Carl Sagan Thumbnail In science it often happens that scientists say, 'You know that's a really good argument; my position is mistaken,' and then they would actually change their minds and you never hear that old view from them again. They really do it. It doesn't happen as often as it should, because scientists are human and change is sometimes painful. But it happens every day. I cannot recall the last time something like that happened in politics or religion. (1987) -- Carl Sagan
Quotations by: • Albert Einstein • Isaac Newton • Lord Kelvin • Charles Darwin • Srinivasa Ramanujan • Carl Sagan • Florence Nightingale • Thomas Edison • Aristotle • Marie Curie • Benjamin Franklin • Winston Churchill • Galileo Galilei • Sigmund Freud • Robert Bunsen • Louis Pasteur • Theodore Roosevelt • Abraham Lincoln • Ronald Reagan • Leonardo DaVinci • Michio Kaku • Karl Popper • Johann Goethe • Robert Oppenheimer • Charles Kettering  ... (more people)

Quotations about: • Atomic  Bomb • Biology • Chemistry • Deforestation • Engineering • Anatomy • Astronomy • Bacteria • Biochemistry • Botany • Conservation • Dinosaur • Environment • Fractal • Genetics • Geology • History of Science • Invention • Jupiter • Knowledge • Love • Mathematics • Measurement • Medicine • Natural Resource • Organic Chemistry • Physics • Physician • Quantum Theory • Research • Science and Art • Teacher • Technology • Universe • Volcano • Virus • Wind Power • Women Scientists • X-Rays • Youth • Zoology  ... (more topics)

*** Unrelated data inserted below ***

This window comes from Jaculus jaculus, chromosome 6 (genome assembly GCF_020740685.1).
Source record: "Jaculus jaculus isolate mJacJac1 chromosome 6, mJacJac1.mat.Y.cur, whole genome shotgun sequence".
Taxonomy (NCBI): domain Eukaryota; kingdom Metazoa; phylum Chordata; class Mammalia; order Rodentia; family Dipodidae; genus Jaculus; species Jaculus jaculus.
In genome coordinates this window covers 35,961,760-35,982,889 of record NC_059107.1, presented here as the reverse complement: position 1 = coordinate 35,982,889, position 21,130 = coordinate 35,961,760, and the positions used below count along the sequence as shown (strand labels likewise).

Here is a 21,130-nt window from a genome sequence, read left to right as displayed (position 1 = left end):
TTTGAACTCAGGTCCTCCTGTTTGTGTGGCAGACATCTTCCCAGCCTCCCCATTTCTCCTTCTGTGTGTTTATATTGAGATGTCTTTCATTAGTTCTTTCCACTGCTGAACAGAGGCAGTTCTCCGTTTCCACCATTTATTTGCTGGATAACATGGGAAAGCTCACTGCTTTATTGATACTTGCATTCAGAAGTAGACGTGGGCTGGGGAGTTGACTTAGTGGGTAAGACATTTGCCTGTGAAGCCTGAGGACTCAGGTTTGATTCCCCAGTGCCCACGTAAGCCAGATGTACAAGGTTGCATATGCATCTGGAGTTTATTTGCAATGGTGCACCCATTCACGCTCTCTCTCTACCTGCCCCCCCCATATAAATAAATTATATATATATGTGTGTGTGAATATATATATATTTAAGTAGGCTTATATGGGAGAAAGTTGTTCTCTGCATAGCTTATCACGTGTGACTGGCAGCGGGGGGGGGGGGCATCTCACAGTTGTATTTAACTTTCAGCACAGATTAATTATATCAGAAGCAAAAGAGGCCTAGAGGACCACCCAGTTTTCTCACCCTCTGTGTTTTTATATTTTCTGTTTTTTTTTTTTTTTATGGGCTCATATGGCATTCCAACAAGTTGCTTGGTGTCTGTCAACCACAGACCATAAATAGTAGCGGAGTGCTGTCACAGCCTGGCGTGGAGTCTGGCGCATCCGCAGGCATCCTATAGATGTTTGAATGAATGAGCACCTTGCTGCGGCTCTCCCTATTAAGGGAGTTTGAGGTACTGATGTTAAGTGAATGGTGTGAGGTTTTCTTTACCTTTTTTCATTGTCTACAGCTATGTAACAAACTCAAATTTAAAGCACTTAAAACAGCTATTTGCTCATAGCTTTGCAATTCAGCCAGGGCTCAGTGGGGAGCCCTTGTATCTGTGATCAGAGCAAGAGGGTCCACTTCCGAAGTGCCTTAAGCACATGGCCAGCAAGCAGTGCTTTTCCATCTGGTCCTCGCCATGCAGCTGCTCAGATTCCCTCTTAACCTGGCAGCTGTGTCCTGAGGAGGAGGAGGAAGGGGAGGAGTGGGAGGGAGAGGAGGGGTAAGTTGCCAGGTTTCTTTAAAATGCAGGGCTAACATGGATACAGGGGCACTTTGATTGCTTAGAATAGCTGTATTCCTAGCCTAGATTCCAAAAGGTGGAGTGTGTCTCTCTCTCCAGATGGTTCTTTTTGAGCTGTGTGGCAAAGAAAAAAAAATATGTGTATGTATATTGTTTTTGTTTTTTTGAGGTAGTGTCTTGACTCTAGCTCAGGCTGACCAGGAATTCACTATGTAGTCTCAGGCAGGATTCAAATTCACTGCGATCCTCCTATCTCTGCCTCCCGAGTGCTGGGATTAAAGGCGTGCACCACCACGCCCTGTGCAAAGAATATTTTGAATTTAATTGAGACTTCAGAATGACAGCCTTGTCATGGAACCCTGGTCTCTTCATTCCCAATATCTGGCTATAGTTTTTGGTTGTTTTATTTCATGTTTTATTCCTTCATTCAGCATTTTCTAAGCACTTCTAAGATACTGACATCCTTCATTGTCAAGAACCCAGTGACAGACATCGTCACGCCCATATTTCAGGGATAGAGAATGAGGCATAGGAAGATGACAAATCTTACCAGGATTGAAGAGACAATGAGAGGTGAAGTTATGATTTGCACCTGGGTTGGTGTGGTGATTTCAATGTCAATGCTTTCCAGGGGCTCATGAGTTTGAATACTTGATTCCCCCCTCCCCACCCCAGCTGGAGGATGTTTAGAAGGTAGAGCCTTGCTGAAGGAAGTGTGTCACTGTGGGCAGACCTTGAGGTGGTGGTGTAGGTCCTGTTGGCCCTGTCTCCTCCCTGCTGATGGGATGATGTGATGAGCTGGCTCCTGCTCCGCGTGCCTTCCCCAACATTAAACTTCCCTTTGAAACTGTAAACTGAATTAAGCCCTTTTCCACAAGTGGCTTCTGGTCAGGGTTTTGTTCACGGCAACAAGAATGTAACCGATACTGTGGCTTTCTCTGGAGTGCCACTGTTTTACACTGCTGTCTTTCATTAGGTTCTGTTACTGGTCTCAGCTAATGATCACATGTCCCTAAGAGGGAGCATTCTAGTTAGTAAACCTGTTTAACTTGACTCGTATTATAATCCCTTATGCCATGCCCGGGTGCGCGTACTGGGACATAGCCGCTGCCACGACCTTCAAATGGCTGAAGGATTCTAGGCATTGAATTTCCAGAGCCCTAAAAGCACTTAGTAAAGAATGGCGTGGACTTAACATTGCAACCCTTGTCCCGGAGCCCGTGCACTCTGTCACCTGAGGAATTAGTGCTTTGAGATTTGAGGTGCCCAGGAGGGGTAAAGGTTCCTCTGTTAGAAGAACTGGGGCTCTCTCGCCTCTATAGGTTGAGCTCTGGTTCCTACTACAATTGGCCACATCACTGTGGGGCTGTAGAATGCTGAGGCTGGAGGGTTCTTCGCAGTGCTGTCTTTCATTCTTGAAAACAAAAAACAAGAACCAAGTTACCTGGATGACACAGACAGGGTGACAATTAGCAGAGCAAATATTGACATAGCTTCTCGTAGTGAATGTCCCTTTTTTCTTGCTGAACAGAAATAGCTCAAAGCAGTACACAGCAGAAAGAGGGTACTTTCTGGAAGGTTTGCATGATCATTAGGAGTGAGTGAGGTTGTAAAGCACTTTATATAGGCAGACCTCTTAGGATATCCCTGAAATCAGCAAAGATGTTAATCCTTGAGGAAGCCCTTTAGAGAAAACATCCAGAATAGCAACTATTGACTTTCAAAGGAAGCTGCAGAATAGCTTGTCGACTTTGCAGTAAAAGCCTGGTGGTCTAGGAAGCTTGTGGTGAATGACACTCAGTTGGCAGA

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- 100 -
Sophie Germain
Gertrude Elion
Ernest Rutherford
James Chadwick
Marcel Proust
William Harvey
Johann Goethe
John Keynes
Carl Gauss
Paul Feyerabend
- 90 -
Antoine Lavoisier
Lise Meitner
Charles Babbage
Ibn Khaldun
Euclid
Ralph Emerson
Robert Bunsen
Frederick Banting
Andre Ampere
Winston Churchill
- 80 -
John Locke
Bronislaw Malinowski
Bible
Thomas Huxley
Alessandro Volta
Erwin Schrodinger
Wilhelm Roentgen
Louis Pasteur
Bertrand Russell
Jean Lamarck
- 70 -
Samuel Morse
John Wheeler
Nicolaus Copernicus
Robert Fulton
Pierre Laplace
Humphry Davy
Thomas Edison
Lord Kelvin
Theodore Roosevelt
Carolus Linnaeus
- 60 -
Francis Galton
Linus Pauling
Immanuel Kant
Martin Fischer
Robert Boyle
Karl Popper
Paul Dirac
Avicenna
James Watson
William Shakespeare
- 50 -
Stephen Hawking
Niels Bohr
Nikola Tesla
Rachel Carson
Max Planck
Henry Adams
Richard Dawkins
Werner Heisenberg
Alfred Wegener
John Dalton
- 40 -
Pierre Fermat
Edward Wilson
Johannes Kepler
Gustave Eiffel
Giordano Bruno
JJ Thomson
Thomas Kuhn
Leonardo DaVinci
Archimedes
David Hume
- 30 -
Andreas Vesalius
Rudolf Virchow
Richard Feynman
James Hutton
Alexander Fleming
Emile Durkheim
Benjamin Franklin
Robert Oppenheimer
Robert Hooke
Charles Kettering
- 20 -
Carl Sagan
James Maxwell
Marie Curie
Rene Descartes
Francis Crick
Hippocrates
Michael Faraday
Srinivasa Ramanujan
Francis Bacon
Galileo Galilei
- 10 -
Aristotle
John Watson
Rosalind Franklin
Michio Kaku
Isaac Asimov
Charles Darwin
Sigmund Freud
Albert Einstein
Florence Nightingale
Isaac Newton